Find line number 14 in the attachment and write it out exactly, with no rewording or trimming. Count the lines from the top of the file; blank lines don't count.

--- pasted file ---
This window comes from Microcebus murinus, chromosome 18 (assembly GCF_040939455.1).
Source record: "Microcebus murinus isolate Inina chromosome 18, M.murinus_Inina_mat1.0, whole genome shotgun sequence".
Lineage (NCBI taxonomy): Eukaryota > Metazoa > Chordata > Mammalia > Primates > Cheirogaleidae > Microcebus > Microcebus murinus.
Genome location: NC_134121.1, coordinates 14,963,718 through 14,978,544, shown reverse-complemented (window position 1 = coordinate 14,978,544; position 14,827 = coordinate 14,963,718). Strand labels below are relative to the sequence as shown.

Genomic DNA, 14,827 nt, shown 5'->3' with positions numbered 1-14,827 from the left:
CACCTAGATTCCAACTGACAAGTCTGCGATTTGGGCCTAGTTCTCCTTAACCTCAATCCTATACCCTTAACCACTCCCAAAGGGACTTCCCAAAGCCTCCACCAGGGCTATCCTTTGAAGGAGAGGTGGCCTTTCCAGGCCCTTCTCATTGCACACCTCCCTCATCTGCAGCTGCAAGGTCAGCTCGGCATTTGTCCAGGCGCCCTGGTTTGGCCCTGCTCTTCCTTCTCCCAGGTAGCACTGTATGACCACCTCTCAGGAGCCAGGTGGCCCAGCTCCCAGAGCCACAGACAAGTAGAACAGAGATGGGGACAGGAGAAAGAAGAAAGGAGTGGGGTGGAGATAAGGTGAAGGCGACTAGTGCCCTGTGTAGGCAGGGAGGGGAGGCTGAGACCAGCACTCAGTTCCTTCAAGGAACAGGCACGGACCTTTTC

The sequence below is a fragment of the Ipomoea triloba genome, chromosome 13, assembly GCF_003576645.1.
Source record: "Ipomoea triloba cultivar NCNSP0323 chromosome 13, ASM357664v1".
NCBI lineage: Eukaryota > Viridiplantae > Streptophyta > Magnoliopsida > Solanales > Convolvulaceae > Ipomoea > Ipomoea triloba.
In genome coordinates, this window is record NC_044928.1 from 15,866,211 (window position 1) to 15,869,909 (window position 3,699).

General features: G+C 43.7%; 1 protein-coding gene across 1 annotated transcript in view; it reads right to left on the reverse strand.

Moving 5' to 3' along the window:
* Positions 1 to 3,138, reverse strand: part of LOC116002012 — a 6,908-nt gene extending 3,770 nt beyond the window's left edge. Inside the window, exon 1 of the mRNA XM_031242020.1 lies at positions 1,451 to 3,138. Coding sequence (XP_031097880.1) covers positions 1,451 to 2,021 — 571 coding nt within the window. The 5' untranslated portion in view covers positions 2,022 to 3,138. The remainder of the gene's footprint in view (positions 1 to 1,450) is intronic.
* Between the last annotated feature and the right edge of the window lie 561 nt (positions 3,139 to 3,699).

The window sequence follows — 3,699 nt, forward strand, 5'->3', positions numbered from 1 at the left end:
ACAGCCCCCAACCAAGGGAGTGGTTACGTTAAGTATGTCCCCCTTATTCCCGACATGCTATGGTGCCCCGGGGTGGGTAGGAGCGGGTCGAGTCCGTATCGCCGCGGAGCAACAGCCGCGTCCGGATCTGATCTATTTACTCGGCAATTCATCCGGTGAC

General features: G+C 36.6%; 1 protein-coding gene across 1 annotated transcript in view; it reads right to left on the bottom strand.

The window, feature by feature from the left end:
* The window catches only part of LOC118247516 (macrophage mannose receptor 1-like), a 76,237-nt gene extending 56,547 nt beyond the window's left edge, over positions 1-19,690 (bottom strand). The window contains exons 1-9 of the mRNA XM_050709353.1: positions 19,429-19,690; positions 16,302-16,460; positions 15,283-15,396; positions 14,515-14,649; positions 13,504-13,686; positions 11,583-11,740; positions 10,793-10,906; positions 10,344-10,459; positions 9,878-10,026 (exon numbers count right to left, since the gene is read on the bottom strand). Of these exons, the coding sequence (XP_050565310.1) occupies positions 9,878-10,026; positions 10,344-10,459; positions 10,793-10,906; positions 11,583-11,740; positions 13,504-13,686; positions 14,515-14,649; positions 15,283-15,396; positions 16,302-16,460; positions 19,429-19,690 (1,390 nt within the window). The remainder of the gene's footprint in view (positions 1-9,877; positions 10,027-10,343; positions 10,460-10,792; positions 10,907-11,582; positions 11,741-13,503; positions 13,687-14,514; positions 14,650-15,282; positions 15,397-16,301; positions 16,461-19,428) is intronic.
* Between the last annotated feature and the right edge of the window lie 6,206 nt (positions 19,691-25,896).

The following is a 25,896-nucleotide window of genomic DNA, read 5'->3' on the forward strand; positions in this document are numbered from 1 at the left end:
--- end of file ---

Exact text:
* Between the last annotated feature and the right edge of the window lie 561 nt (positions 3,139 to 3,699).